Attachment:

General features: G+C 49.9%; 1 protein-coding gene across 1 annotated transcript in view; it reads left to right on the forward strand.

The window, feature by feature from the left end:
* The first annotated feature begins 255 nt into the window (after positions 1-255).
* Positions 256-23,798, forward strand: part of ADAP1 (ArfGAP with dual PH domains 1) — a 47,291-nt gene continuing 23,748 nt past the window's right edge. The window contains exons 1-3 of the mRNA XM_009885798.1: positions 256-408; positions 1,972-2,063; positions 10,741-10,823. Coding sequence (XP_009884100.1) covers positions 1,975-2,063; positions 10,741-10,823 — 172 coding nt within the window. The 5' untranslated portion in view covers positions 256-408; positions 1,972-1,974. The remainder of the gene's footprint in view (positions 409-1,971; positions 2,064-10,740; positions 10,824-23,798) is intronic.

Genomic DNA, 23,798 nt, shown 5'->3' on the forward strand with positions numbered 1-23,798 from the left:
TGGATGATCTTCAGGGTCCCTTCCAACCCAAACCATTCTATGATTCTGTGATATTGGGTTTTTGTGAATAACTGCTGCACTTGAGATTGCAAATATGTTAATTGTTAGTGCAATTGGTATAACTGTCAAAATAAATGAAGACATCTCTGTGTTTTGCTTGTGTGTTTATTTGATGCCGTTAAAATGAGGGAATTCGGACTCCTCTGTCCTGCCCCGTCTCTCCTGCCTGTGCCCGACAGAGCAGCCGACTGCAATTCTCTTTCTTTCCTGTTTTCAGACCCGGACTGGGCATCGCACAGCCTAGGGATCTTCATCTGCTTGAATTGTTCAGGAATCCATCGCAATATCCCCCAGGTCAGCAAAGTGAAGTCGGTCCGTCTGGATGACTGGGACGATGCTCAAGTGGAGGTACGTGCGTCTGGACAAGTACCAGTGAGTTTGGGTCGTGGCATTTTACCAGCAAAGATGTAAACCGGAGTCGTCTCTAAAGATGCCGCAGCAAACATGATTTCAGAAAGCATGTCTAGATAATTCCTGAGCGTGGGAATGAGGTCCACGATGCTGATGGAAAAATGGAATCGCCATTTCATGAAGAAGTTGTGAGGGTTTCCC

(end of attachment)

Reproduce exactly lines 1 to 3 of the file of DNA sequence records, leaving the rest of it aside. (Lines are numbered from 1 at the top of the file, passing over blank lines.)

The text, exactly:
General features: G+C 49.9%; 1 protein-coding gene across 1 annotated transcript in view; it reads left to right on the forward strand.

The window, feature by feature from the left end:
* The first annotated feature begins 255 nt into the window (after positions 1-255).